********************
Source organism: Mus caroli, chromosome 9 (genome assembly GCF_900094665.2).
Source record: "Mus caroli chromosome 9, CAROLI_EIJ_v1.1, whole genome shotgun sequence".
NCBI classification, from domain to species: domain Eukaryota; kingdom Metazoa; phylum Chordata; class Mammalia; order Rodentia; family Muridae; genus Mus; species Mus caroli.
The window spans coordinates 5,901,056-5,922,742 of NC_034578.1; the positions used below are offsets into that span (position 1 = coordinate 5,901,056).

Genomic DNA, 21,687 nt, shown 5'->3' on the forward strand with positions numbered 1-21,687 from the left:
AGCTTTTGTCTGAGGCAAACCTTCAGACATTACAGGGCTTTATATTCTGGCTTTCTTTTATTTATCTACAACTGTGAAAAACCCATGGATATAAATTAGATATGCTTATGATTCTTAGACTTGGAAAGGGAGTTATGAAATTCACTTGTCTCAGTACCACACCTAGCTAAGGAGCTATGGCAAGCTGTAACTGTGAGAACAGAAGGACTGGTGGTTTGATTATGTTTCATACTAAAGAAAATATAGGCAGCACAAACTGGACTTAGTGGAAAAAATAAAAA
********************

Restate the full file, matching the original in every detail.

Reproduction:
Source organism: Mus caroli, chromosome 9 (genome assembly GCF_900094665.2).
Source record: "Mus caroli chromosome 9, CAROLI_EIJ_v1.1, whole genome shotgun sequence".
NCBI classification, from domain to species: domain Eukaryota; kingdom Metazoa; phylum Chordata; class Mammalia; order Rodentia; family Muridae; genus Mus; species Mus caroli.
The window spans coordinates 5,901,056-5,922,742 of NC_034578.1; the positions used below are offsets into that span (position 1 = coordinate 5,901,056).

Genomic DNA, 21,687 nt, shown 5'->3' on the forward strand with positions numbered 1-21,687 from the left:
AGCTTTTGTCTGAGGCAAACCTTCAGACATTACAGGGCTTTATATTCTGGCTTTCTTTTATTTATCTACAACTGTGAAAAACCCATGGATATAAATTAGATATGCTTATGATTCTTAGACTTGGAAAGGGAGTTATGAAATTCACTTGTCTCAGTACCACACCTAGCTAAGGAGCTATGGCAAGCTGTAACTGTGAGAACAGAAGGACTGGTGGTTTGATTATGTTTCATACTAAAGAAAATATAGGCAGCACAAACTGGACTTAGTGGAAAAAATAAAAA